Mortgage rates have been at historic lows for years, but with the post-pandemic economic uncertainty and possible inflation looming, there's been a scramble for homeowners considering refinancing.
A super-low rate is definitely tempting—after all, lowering your rate can shave a nice chunk of money off your monthly payment—but refinancing does have a cost; fees can range from 2% to 5% of the loan amount, so in order to know if you can recoup your expenses, there are a few considerations you need to make.
Here's how to know when the time is right for refinancing.
When you gain enough equity to get rid of PMI.
Private mortgage insurance, or PMI, is a cost homebuyers typically carry when they purchase a home with less than 20% down. To not pay PMI, you must pay down enough of your mortgage so that you owe less than 80% of what the home is worth.
A refi can help you get rid of PMI if your home has appreciated considerably and prices are on the upswing in your neighborhood because you'll be recalculating what you owe based on your home's new, higher value. Say for example you put down 10% to buy your home, you have PMI, and your home has appreciated 15%. You would now have enough equity to qualify for release from PMI.
Be aware that this strategy may not work for recently purchased homes, as many home loans have a seasoning requirement where you must wait at least two years before you refinance.
When you want to change the loan you have.
Homeowners with adjustable-rate mortgages (ARMs) should definitely keep an eye out for refi opportunities. ARMs offer attractively low fixed rates for usually 5 or 7 years, but then reset to the current mortgage rates once that initial rate expires, so it makes sense to plan for a refi sooner than later, especially if rates seem to be rising. When you've identified an attractive rate, refinancing can allow you to lock in at a 20- or 30-year fixed-rate mortgage.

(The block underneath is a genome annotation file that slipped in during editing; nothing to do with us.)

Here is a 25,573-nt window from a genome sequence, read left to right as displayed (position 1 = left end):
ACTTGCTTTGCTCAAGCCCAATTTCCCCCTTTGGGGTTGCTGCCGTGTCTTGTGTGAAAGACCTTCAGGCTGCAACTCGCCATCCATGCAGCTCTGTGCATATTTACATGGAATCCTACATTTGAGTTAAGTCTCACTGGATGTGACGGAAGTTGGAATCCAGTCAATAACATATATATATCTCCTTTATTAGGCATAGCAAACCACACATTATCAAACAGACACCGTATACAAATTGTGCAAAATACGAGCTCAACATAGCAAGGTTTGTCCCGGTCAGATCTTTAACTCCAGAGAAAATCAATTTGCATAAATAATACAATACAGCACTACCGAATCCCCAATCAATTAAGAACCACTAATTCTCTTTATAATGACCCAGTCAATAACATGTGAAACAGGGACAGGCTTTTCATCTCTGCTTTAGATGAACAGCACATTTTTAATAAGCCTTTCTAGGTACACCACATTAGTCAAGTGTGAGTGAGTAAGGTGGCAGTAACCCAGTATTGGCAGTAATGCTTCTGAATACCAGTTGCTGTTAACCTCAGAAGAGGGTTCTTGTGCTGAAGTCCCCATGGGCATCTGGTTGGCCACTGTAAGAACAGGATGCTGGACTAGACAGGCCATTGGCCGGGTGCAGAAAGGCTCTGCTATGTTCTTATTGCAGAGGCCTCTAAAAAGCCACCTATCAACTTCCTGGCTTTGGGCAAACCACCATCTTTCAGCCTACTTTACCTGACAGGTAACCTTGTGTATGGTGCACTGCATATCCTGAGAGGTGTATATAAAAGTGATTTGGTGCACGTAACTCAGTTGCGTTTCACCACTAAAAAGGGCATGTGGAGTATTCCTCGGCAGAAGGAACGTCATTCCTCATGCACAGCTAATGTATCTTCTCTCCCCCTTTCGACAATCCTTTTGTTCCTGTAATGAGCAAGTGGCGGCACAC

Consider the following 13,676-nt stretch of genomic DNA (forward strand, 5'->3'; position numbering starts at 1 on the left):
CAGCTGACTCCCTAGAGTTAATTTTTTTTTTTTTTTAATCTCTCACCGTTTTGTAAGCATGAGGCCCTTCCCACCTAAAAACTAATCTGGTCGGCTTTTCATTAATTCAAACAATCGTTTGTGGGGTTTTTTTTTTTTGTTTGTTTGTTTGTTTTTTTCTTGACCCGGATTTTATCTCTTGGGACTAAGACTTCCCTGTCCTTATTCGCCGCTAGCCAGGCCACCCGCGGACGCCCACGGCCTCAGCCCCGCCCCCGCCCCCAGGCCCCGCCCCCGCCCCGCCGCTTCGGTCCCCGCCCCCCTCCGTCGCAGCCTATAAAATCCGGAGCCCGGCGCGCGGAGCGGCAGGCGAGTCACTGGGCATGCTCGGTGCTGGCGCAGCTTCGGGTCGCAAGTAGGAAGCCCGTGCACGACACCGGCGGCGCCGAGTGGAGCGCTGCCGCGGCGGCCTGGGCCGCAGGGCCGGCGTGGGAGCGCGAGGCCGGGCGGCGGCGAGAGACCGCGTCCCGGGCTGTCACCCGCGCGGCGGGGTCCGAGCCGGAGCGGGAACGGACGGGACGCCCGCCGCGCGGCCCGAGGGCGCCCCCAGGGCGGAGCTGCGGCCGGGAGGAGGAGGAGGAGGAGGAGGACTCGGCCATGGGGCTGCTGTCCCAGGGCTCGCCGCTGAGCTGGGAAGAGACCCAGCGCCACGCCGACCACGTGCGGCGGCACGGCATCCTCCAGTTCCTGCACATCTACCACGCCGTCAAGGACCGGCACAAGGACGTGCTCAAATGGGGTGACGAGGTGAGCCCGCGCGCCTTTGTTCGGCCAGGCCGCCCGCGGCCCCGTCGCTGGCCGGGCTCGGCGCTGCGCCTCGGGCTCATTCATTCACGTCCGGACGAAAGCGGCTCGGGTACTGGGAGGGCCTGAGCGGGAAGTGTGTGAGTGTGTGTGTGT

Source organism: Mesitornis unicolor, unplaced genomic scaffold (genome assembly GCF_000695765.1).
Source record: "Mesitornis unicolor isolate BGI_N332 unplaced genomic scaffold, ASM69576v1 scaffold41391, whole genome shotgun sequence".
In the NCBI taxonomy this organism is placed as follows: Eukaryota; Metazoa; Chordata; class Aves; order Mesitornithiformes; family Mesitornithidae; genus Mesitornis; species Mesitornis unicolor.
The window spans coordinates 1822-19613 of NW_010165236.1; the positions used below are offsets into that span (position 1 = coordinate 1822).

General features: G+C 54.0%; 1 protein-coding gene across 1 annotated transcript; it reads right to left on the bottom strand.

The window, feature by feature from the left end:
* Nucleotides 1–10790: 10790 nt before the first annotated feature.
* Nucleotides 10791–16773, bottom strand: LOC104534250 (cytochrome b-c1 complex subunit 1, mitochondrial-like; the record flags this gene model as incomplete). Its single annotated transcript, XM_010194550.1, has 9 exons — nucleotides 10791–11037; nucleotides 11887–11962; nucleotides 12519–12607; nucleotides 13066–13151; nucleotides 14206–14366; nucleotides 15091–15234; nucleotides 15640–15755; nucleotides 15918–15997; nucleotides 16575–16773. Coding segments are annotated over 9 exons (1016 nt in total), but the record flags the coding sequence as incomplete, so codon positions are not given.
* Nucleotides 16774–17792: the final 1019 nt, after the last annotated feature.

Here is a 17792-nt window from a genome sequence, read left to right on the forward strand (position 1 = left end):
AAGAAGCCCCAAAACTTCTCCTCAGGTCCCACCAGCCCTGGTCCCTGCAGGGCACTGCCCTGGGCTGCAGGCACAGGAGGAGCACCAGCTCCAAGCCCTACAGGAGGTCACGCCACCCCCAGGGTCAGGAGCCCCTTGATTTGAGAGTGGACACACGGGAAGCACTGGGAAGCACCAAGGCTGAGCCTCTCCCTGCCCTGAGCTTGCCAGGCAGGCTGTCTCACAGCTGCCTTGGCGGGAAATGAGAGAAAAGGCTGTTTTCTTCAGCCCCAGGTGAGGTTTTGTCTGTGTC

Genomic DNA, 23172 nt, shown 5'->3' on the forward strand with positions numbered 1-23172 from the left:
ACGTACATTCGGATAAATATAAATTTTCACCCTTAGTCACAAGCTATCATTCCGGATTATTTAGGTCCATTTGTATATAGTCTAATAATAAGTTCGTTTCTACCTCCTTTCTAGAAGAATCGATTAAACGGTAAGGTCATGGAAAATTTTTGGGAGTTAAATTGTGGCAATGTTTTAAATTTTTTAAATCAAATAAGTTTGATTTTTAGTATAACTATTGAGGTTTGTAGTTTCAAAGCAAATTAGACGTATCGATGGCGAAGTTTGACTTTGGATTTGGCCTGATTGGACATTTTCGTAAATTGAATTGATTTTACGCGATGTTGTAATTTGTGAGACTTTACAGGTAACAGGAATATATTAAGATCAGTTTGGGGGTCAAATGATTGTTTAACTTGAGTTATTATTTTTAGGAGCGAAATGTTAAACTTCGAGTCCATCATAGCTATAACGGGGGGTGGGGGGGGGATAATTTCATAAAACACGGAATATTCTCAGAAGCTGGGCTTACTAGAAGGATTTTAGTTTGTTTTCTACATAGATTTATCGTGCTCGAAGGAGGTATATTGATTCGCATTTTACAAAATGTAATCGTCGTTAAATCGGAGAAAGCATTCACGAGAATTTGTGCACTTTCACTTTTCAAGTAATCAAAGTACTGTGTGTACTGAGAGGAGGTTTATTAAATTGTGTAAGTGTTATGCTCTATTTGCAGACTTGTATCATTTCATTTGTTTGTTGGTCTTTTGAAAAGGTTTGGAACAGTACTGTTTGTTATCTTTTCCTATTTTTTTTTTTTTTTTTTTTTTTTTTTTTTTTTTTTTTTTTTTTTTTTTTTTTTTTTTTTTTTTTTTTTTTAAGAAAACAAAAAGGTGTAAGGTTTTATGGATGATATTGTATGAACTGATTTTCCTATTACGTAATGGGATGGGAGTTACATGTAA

Homeowners who want to save on interest rates and pay off their loans faster can benefit from refinancing. Simply going from a 30- to a 20-year mortgage can save you tens of thousands of dollars in interest payments over the life of the loan.
When your financial health has majorly improved.
If your financial picture has improved since you purchased your home—say you've paid off a major debt, gotten a higher-earning job, and improved your credit—then you would likely qualify for a more attractive interest rate that might make a refi worthwhile.
When you know you are going to be in your home for several years.
Because of that 2% to 5% closing fee associated with a refinance, your new loan will take time, usually a few years, to recoup that expense and break even. If your plans are up in the air or you may be facing a relocation, refinancing might not be the best cost-saving option.
Mortgage rates are changing daily, and a refinance could be the ticket to more financial ease, less stress, or a shorter loan term. Chat with a Lennar Mortgage consultant and find out what your future payments could be like.